I remember going literally nuts with Christmas decorations on my first visit to Sweden. Until then our trees were adorned with red and often silver baubles and a few other things, but what I saw in Sweden opened a whole world of magic that had been lost since my childhood. Little red ‘tomte’ (a mythical creature from Scandinavian folklore associated with the Christmas season), straw goats of all sizes, little bells, beautiful decorations made of wood and textiles… I really thought I’d died and gone to heaven. I had a hard time not buying everything I came across. My husband to be was quite alarmed. Lately I have developed a liking for glass baubles. So these days my Christmas trees are now a mix of cultures with my hand made-by-me-little angel on the top. It is funny how we become attached to our decorations. This little angel is my most cherished and I used a loo roll to make it!
I love Christmas carols too. They often bring me to tears, especially Little Donkey because I often used to sing it to my youngest son when he went to bed.
Nowadays I still celebrate Christmas on the 24th. We have a great Swedish ham cooked by my eldest son and wonderful Danish delicacies made by my partner who is from Denmark. He has introduced me to glögg – a bit like gluhwein, but better in my opinion – which we drink throughout December. A bit decadent I know, but I love it so any excuse is a good one. If you would like to make some of this delicious sweet spicy mulled wine, see the recipe below. The Danes have ‘risalamande’ for dessert. It is basically a rice pudding with lots of crushed almonds and whipped cream. They serve it with a warm cherry sauce. Among all these crushed almonds there is a whole one. The one who finds it while chewing, of course, gets a present.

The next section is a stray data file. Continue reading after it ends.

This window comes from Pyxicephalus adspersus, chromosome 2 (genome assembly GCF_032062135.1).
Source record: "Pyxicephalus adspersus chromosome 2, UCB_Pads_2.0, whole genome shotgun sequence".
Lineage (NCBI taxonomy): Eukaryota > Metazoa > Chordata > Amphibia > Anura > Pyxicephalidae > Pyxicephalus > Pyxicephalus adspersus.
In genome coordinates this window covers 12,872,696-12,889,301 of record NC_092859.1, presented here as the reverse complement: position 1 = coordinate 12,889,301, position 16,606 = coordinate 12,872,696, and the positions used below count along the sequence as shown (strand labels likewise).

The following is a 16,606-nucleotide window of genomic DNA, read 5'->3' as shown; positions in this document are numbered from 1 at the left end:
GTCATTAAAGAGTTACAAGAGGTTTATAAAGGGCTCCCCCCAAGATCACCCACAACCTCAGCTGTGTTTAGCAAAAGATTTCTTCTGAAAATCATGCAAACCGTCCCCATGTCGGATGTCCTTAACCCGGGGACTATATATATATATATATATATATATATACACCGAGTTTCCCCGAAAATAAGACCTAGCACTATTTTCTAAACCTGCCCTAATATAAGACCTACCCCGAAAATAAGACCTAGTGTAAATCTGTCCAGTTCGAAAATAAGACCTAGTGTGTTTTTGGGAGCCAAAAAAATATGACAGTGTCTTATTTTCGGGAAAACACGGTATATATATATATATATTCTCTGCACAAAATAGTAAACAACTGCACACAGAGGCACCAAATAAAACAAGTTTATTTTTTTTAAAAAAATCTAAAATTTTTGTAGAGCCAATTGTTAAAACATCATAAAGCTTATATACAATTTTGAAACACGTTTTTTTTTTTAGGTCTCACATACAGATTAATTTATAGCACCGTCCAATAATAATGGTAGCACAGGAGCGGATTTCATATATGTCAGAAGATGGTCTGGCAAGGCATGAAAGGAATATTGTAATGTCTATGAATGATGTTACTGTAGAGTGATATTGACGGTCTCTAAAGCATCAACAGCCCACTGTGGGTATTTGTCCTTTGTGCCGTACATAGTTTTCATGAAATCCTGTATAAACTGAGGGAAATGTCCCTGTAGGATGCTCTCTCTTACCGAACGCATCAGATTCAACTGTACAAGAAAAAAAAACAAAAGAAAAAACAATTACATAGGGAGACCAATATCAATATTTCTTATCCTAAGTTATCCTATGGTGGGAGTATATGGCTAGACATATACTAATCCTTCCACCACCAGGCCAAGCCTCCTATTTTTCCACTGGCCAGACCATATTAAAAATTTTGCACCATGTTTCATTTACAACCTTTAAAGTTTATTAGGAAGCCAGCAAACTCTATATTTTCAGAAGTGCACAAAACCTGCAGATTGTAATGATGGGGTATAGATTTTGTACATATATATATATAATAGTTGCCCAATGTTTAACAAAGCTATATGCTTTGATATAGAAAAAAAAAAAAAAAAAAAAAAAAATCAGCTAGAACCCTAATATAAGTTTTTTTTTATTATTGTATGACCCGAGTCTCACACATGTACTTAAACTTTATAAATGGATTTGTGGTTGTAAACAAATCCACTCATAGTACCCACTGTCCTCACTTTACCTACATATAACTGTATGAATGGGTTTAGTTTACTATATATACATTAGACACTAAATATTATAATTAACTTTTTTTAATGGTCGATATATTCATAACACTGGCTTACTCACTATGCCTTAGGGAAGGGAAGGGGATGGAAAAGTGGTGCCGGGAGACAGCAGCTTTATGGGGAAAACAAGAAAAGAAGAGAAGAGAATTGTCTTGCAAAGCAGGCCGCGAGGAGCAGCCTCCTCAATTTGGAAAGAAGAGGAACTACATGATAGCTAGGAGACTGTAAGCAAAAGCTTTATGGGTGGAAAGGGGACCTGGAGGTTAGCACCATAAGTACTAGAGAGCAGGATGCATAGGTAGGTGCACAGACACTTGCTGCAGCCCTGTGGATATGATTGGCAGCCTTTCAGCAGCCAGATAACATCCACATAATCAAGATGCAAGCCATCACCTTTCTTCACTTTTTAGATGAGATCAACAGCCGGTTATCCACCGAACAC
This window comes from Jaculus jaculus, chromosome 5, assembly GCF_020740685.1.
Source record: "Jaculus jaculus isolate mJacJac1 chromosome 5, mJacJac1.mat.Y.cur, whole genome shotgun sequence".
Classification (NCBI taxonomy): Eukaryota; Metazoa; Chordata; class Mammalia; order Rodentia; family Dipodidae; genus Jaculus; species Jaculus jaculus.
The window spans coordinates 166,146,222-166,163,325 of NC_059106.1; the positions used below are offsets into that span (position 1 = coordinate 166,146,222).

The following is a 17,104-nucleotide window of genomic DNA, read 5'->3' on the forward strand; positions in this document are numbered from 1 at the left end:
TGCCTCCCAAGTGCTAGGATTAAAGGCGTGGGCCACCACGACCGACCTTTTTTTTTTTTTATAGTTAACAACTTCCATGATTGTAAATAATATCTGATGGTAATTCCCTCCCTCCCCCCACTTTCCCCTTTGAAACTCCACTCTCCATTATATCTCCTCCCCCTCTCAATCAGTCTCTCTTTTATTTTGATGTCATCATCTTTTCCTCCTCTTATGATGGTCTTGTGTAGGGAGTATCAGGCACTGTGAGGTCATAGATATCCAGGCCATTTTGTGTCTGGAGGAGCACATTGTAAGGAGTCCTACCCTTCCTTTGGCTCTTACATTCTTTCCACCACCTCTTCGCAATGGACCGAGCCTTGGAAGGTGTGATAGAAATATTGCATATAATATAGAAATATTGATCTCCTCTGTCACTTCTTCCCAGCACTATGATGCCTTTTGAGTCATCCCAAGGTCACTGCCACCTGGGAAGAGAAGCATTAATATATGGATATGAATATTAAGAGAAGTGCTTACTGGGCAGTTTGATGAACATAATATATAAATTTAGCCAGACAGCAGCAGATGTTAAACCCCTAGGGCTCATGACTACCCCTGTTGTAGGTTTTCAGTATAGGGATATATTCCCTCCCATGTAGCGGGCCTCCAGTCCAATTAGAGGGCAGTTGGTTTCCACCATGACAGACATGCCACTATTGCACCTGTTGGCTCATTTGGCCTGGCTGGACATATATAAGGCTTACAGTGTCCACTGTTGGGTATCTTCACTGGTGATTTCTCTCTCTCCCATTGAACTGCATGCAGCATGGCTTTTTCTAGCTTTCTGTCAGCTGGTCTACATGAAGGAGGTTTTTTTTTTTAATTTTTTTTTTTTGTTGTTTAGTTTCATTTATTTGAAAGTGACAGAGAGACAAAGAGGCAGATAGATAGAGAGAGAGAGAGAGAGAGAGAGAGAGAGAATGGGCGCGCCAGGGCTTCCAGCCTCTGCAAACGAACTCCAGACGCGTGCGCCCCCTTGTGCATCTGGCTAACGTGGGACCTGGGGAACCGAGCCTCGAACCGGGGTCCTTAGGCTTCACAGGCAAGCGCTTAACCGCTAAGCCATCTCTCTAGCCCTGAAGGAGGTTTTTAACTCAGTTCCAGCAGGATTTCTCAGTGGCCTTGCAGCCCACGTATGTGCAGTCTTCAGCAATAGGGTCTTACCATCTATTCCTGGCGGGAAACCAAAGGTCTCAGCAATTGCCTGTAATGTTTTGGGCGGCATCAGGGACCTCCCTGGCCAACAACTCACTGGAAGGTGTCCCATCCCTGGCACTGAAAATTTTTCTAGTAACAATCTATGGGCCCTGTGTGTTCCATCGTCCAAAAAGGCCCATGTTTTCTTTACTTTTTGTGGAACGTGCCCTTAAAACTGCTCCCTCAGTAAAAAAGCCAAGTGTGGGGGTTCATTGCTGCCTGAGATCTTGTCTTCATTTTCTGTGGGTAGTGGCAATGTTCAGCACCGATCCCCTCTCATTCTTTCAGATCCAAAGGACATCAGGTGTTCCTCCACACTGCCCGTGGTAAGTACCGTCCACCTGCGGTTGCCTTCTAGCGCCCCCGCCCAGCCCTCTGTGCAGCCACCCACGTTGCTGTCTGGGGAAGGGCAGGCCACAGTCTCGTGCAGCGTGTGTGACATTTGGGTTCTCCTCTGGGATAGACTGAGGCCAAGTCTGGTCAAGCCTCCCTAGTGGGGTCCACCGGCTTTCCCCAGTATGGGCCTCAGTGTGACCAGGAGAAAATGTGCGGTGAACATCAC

Since my sons were very young we have invited a couple of friends who have daughters of more or less the same age. They still come and it is such a joy to be together, to eat the lovely food, to talk about the year, to laugh about silly things, to share and be merry.
Happy Christmas to you all.
Almonds and raisins are always placed in the bottom of the glass before the glögg is added. It is usually served in quite small glasses in Sweden, partly because many Swedes are often staggering from one glögg party to another! Best made a week in advance to give the flavours time to develop. Great served with gingersnap biscuits.This recipe comes from the Swedish Food website.
75 ml (5 tbsp)vodka
2 cinnamon sticks
2-3 pieces of dried ginger (see photo above)
1 tsp cardamom pods
3-4 pieces of dried Seville orange (bitter orange) peel
½ tbsp raisins (optional)
1 bottle of red wine, any will do
110 g (½ cup) caster (superfine) sugar
1 tsp vanilla sugar
2 tbsp raisins
10-20 almonds, blanched and peeled
How to prepare
Pour the vodka into a small jar. Add the cinnamon, cloves, ginger, orange peel, cardamom and raisins (optional). Cover and leave to infuse for at least a day, preferably a week.
Pour the vodka and spices into a saucepan and add the wine and sugars. Stir and heat until the sugar is dissolved and the mixture is hot but not boiling, about 80ºC (175ºF).
Leave to cool and then sieve, to remove the spices, and pour into sterilised bottles* and keep until required.
Heat gently before serving, but don’t let it boil.
Place 2 or 3 raisins and 2 or 3 almonds in the bottom of each glass and top up with glögg.